Likewise, when the previous missile launches by Iran were discussed, “There was no consensus in the Security Council on how this particular launch related to resolution 2231 (2015)” (S/2017/515).
Surprisingly enough, the authors of that letter have also claimed that “annex B to Council resolution 2231 (2015) barring the transfer of missile technology from Iran”. This is a clear distortion of the text of that resolution.
Contrary to their argument, according to resolution itself, “All States may participate in and permit” “the supply, sale or transfer” of such items “to or from Iran”. Therefore, it is crystal clear that all States can conduct such activities in the first place. They merely need to inform the Security Council in advance, which shall decide “on a case-by-case basis to permit such activity”. Nevertheless, to date, certain western members of the Security Council, for clear political reasons, have prevented the actual operationalization of the necessary mechanism for making required decisions to permit such activities which is essential for the full and effective implementation of the very same resolution. Iran also refutes, once again, the charges that it has violated Security Council Resolution 2216 (2015).
Furthermore, an unsuccessful attempt has been made to link Iran’s activities related to space launch vehicles to the implementation of paragraph 3 of annex B to resolution 2231(2015) while there is no implicit or explicit reference or language in that paragraph pertaining to the space launch vehicles, which are intrinsically designed to place satellites into orbit, not deliver warheads, and Iran’s space launch vehicles are no exception.
Whereas Iran’s space launch vehicles do not even fall into the category of ballistic missiles, let alone one “designed to be capable of delivering nuclear weapons”, it is quite clear that their development and launch or any other related activities are not covered, in any way, by resolution 2231 (2015) and, accordingly, could not even be regarded as inconsistent with that resolution. It is also worth recalling that when the launch of a space launch vehicles by Iran in 2017 was discussed in the Security Council, “there was no consensus on how this particular launch related to resolution 2231 (2015)” (S/2017/1058).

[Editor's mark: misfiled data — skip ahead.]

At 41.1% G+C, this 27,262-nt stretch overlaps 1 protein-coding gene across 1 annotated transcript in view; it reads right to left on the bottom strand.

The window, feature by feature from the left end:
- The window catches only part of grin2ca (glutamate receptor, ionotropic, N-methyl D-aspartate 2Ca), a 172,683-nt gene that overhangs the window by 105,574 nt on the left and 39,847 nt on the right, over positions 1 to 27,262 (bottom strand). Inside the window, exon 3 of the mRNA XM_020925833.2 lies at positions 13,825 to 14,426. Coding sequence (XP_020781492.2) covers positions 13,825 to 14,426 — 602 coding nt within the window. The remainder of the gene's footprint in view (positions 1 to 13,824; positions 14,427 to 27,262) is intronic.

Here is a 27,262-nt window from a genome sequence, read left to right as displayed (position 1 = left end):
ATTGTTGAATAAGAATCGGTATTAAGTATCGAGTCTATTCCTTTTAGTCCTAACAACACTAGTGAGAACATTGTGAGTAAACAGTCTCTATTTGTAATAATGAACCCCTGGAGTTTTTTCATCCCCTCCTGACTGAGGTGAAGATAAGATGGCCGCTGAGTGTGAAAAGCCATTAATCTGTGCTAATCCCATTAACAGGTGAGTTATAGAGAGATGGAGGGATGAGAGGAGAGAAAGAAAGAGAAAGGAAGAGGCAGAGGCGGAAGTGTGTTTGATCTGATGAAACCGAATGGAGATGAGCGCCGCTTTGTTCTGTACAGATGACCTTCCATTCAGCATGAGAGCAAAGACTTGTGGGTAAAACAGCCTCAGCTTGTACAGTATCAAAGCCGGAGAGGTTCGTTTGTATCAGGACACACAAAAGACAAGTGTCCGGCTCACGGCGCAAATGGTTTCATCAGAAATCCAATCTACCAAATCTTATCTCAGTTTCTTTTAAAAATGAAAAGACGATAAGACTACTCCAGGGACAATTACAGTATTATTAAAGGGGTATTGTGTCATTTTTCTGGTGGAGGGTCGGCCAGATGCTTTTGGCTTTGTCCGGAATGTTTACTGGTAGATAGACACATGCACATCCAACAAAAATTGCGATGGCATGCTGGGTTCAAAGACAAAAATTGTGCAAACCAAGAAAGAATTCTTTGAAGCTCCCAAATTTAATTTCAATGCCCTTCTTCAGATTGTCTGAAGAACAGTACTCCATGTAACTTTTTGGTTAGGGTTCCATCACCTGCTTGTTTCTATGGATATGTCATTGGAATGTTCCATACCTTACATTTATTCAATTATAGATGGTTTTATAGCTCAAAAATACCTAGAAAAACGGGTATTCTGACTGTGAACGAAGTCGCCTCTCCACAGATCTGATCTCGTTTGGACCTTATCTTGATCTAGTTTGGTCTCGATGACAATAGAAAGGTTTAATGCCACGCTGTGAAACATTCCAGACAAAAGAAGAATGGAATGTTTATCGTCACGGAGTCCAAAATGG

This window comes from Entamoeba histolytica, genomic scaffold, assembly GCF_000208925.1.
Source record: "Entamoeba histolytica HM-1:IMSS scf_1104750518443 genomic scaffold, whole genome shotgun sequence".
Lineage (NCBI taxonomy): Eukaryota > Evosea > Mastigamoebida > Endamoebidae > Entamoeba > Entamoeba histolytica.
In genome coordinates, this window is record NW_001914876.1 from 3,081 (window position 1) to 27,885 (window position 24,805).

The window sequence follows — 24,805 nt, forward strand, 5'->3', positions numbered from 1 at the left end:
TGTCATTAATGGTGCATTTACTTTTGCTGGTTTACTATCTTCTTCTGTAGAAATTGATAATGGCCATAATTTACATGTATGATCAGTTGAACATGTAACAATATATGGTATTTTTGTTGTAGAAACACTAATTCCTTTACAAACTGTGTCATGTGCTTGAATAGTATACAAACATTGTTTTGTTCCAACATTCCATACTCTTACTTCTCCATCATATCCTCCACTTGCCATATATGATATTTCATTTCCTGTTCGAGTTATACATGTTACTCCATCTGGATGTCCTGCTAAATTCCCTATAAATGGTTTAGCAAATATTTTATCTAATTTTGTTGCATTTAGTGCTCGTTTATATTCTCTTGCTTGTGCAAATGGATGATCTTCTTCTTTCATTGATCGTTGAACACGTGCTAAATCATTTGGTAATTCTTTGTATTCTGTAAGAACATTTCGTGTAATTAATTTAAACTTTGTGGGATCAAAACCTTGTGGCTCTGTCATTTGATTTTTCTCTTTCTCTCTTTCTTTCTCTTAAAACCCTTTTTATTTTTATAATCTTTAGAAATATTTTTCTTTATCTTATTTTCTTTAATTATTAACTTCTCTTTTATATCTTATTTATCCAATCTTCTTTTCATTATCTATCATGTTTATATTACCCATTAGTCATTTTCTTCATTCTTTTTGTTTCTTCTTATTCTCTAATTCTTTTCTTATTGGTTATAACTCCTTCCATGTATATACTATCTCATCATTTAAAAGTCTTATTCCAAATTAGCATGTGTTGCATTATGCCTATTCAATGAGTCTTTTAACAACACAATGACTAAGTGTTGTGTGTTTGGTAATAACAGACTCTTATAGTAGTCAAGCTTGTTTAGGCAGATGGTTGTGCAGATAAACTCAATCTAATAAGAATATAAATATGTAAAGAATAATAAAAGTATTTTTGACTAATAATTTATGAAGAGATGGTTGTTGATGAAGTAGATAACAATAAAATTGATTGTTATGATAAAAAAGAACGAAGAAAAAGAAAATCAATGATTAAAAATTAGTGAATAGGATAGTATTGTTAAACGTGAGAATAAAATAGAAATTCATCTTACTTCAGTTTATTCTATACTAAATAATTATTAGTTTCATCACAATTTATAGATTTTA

At the same time, the international community must be extremely vigilant regarding the politically motivated approach by the United States and certain other industrialized countries, which, under such absurd pretexts as proliferation concerns, attempt to demonize benign technologies such as space technology that are critical for the socioeconomic development of all nations, particularly developing countries. This trend seriously runs the risk of endangering the exercise of the inherent right of States to free access to all areas of space and celestial bodies, their freedom in the exploration and use of outer space for peaceful purposes as well as their free access to outer space through space science, technologies and their applications without discrimination of any kind..
Since Iran’s activities related to space launch vehicles and ballistic missiles fall outside of the purview or competence of resolution 2231 (2015) and its annexes, and given the mandate set forth in the note by the President of the Security Council on Security Council tasks under resolution 2231 (2015) (S/2016/44), the Secretary-General is therefore expected to avoid reporting on such irrelevant activities in his reports on the implementation of that resolution.
Finally, in light of the above, I would like to re-emphasize that Iran has not conducted any activity inconsistent with paragraph 3 of annex B to resolution 2231 (2015). Accordingly, while rejecting the claims made in that letter, I would like to stress once again that Iran is determined to resolutely continue its activities related to ballistic missiles and space launch vehicles, both of which are within its inherent rights under international law and are necessary for securing its security as well as socioeconomic interests.
I should be grateful if you would have the present letter circulated as a document of the Security Council.
Please accept, Excellency, the assurances of my highest consideration.